With San Antonio, Texas being known as “Military City,” One in Five Minds is here to provide support, education and awareness to mental illness in these persons and their families.
Family members may feel isolated, unsupported and anxious. Members of the military are often separated from their families for lengthy periods of time and some families lose a loved one during their departure or a serious injury may occur. These family members may be especially vulnerable to stress and mental illness. Depression, anxiety and sleep disorders are the highest amongst other mental illness found in military families. Spouses of deployed military personally naturally fear for their loved ones’ safety but also face challenging maintaining a household, coping as a single parent and dealing with the martial strain that comes with being apart of an uncertain amount of time.
Children who have one or both parents enlisted are perhaps most impacted through this process. Researchers have found a 19% rise in behavioral disorders among kids with a deployed parent. School-aged children who had experienced parental deployment also have a higher risk for developing psychological and social problems. Lack of support and isolation may also contribute to feelings of depression or anxiety in military children. Frequent moves can make it difficult to form long-term friendships. These children may also feel that non-military kids and adults don’t understand what it’s like when a parent is deployed.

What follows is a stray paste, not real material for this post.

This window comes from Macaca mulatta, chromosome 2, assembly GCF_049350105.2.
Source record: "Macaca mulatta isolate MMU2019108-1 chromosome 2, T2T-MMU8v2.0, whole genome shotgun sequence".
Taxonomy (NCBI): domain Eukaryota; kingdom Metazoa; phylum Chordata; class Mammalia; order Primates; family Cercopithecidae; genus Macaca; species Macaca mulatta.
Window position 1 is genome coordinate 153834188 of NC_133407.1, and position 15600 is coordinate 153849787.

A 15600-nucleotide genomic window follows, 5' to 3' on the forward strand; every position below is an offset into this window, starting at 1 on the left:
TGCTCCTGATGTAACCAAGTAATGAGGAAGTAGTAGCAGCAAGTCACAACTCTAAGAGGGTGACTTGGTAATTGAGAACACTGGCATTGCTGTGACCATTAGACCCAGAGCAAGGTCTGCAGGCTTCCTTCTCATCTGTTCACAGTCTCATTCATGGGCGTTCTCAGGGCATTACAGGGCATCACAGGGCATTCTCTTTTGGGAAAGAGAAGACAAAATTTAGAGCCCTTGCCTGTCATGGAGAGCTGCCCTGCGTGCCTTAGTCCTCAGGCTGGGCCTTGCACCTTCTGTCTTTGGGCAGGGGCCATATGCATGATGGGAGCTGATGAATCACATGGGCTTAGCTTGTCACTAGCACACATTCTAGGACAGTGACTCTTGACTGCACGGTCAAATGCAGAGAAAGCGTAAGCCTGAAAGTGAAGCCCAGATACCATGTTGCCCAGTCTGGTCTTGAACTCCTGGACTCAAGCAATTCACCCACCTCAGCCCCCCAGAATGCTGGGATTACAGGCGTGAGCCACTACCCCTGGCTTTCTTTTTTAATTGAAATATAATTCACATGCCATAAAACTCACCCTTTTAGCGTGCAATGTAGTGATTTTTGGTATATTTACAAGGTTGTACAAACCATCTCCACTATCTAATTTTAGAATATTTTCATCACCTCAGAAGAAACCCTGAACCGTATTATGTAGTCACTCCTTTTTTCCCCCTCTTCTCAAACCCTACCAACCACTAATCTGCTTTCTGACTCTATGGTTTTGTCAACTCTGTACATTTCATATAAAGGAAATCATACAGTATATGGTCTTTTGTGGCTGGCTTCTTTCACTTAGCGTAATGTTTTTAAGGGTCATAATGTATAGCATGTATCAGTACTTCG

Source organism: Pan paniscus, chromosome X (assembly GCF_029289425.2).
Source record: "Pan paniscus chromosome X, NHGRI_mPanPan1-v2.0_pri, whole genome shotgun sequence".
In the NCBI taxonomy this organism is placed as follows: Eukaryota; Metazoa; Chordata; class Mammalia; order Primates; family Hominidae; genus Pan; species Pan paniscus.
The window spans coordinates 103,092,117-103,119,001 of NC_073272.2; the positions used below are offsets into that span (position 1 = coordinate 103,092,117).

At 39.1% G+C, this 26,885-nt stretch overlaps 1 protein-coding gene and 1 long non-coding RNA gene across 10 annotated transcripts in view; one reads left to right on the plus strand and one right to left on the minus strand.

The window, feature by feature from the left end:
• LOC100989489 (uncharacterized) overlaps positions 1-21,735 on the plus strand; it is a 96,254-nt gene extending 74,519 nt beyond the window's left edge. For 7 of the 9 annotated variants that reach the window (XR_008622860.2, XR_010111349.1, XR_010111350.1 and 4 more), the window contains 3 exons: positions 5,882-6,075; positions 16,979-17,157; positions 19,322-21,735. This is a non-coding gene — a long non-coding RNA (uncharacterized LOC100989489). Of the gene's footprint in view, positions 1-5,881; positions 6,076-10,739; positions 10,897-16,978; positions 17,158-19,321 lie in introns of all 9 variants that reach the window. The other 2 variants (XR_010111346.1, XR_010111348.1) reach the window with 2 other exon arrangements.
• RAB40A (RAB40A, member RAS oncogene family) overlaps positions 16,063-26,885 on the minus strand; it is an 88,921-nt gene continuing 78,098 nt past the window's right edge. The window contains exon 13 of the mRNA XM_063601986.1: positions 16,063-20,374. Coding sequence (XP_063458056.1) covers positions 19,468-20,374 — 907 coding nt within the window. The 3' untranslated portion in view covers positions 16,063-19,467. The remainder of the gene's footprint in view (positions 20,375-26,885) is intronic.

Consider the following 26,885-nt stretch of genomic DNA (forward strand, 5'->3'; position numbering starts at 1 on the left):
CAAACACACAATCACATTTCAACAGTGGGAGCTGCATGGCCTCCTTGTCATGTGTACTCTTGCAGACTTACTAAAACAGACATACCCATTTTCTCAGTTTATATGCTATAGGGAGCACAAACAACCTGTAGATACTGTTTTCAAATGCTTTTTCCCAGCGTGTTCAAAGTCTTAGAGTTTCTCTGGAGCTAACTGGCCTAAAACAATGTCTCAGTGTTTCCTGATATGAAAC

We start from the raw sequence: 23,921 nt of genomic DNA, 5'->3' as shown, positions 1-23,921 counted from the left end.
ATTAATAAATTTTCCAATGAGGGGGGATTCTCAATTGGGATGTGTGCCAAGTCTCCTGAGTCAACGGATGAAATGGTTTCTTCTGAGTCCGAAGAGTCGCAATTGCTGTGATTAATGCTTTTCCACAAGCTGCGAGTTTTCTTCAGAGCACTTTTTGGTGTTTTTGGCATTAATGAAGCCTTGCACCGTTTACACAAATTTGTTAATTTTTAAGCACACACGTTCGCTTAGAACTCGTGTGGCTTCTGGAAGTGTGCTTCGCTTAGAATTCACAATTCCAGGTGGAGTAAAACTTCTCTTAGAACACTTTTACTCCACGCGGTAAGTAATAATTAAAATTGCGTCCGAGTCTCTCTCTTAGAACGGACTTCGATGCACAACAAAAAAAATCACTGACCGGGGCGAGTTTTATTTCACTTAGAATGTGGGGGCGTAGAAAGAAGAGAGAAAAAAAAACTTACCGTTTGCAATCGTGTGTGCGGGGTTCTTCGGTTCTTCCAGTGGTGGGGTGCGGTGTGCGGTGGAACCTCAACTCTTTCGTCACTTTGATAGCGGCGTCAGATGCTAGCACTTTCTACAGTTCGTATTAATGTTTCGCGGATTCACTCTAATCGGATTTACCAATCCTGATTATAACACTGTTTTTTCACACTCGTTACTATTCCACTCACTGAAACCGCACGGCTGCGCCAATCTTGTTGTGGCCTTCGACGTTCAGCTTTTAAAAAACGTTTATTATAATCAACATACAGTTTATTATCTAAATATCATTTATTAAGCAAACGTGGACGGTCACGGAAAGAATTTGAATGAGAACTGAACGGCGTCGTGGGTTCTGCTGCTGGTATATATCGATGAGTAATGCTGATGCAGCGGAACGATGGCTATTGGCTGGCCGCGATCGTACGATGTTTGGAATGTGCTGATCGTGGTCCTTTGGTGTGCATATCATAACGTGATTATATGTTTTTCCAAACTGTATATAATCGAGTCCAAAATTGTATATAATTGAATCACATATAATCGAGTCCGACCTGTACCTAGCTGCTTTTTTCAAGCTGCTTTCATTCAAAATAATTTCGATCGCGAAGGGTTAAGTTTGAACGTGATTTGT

Those in the military or have ever served in the military may have a high chance of these three mental health concerns, These include:
- Postraumtic Stress Disorder (PTSD). Traumatic events, such as military combat, assault, disasters or sexual assault can have long-lasting negative effects such as trouble sleeping, anger, nightmares, being jumpy and alcohol and drug abuse. When these troubles don't go away, it could be PTSD.
- Depression. Depression interferes with daily life and normal functioning and may require treatment.
- Traumatic Brain Injury (TBI). A traumatic brain injury is usually the result of significant blow to the head or body. Symptoms can include headaches, fatigue or drowsiness, memory problems and mood changes and mood swings.
Female veterans are at a much higher risk. They experience elevated risks for suicide. (double that of non-veteran females); post-traumatic stress, anxiety and depression (up to 67% higher than male vets)
To help someone you know in the military, recommend that your friend call the completely confidential counselors at Military One Source (1-800-342-9647).
San Antonio alone accounts for a quarter of the state’s active duty population and our veteran residents place us 9th among the 100 largest cities in the country. Bexar County is home to over 153,000 veterans, the 6th largest country-level population in the country and the most densely-populated veteran community in Texas. With knowing this information, reach out to your friends, family and even a stranger about mental health. Stop the stigma and tell them about One in Five Minds, you could save their life.